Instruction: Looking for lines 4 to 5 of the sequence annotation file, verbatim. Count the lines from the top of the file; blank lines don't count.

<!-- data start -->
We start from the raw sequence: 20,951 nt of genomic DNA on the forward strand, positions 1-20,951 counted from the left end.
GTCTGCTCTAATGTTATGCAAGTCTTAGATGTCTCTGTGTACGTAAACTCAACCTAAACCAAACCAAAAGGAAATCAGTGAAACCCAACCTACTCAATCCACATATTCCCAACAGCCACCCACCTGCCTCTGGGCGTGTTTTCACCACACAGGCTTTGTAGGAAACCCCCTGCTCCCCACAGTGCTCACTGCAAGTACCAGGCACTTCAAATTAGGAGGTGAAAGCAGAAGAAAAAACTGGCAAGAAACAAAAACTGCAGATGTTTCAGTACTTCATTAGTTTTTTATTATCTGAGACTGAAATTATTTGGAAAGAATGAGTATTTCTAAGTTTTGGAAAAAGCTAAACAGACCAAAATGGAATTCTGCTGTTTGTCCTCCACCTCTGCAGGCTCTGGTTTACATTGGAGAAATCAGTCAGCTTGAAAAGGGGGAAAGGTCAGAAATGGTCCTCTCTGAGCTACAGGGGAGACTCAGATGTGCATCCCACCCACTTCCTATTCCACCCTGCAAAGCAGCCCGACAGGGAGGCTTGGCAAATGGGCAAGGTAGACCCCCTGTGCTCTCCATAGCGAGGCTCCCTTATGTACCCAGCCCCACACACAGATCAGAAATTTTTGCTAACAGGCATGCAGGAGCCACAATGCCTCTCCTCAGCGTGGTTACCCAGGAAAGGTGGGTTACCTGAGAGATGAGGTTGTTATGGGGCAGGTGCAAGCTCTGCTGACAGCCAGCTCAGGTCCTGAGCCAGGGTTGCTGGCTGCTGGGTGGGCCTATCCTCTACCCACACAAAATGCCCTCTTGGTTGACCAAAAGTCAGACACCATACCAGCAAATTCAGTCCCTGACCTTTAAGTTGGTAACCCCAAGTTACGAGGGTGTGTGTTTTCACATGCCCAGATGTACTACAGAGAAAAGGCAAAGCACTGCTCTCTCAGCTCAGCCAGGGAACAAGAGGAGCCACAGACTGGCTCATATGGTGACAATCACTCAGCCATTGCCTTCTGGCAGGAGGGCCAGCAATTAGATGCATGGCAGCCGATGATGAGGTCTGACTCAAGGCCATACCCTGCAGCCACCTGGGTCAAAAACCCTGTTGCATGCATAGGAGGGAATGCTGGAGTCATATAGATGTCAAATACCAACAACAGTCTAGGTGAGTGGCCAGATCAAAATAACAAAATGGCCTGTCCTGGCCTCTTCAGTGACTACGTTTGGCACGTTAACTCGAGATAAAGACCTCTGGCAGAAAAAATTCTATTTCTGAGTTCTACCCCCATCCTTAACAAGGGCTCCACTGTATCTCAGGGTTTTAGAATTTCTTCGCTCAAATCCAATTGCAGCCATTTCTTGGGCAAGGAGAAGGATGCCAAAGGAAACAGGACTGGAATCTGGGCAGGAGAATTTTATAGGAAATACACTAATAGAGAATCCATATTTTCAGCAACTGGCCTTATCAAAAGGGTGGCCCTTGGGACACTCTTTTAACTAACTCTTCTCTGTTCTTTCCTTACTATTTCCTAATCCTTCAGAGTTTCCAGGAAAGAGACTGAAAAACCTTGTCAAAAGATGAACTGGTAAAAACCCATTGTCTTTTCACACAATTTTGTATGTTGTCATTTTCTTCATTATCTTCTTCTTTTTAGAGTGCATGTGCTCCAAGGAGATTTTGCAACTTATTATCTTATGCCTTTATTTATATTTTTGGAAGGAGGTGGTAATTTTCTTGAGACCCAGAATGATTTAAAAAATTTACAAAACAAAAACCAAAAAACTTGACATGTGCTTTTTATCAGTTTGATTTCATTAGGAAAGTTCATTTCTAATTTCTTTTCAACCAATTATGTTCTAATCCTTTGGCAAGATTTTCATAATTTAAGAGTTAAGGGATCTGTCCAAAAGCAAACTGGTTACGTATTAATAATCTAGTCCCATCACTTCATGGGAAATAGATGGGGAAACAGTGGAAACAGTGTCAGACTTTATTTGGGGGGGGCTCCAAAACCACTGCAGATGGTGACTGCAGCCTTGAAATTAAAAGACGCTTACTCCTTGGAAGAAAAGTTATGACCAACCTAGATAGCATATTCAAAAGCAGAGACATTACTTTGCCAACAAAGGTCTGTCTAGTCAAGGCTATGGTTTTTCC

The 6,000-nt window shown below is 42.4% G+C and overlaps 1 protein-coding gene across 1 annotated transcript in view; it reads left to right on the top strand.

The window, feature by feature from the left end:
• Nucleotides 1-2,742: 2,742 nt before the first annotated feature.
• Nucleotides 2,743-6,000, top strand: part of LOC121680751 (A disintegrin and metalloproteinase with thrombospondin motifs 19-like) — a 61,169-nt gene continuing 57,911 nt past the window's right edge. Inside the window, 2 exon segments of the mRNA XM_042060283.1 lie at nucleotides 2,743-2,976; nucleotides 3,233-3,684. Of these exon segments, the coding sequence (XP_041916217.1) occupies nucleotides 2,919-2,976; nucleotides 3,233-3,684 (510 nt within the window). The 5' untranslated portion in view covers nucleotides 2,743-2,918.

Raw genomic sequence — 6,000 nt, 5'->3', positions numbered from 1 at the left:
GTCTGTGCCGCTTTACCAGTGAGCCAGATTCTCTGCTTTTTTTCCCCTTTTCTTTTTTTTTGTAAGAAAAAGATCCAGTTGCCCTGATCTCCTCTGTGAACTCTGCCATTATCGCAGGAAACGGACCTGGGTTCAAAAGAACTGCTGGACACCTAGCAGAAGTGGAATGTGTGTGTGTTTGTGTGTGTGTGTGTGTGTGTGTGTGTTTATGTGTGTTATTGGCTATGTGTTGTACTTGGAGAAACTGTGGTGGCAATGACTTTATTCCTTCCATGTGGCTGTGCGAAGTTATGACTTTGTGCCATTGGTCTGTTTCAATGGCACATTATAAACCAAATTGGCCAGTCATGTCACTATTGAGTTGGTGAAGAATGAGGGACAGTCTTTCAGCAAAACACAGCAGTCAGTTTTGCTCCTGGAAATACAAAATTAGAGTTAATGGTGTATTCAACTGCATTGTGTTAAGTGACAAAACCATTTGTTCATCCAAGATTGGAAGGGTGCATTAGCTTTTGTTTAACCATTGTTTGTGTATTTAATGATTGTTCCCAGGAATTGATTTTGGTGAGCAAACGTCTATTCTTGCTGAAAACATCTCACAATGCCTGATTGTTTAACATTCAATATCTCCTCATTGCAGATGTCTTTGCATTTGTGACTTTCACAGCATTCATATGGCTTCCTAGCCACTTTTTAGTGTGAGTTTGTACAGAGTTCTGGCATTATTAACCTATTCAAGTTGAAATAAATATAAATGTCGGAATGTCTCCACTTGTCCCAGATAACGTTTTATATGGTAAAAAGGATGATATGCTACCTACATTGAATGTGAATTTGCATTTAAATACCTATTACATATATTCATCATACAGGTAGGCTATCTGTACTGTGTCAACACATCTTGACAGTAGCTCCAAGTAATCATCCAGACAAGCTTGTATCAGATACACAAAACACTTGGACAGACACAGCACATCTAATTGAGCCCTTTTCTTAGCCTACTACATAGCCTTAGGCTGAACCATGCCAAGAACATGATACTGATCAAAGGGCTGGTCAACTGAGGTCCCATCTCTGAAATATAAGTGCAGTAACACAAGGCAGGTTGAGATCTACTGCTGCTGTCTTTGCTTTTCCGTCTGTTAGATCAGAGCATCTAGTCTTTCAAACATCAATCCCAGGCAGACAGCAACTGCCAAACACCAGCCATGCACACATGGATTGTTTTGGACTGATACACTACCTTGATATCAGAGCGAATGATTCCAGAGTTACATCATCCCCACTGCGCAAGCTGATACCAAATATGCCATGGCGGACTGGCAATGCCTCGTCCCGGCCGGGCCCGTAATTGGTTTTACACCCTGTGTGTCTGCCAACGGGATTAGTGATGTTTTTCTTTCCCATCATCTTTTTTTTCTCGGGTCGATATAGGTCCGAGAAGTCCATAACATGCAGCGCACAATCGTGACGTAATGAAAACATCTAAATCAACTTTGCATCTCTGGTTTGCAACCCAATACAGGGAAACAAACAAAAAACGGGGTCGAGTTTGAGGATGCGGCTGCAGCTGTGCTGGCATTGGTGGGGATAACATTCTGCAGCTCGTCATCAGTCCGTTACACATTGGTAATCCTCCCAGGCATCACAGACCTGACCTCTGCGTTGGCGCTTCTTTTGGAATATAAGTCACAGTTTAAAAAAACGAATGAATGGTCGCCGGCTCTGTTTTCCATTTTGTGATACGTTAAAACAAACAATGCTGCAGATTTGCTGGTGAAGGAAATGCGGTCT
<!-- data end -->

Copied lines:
The window, feature by feature from the left end:
• Nucleotides 1-2,742: 2,742 nt before the first annotated feature.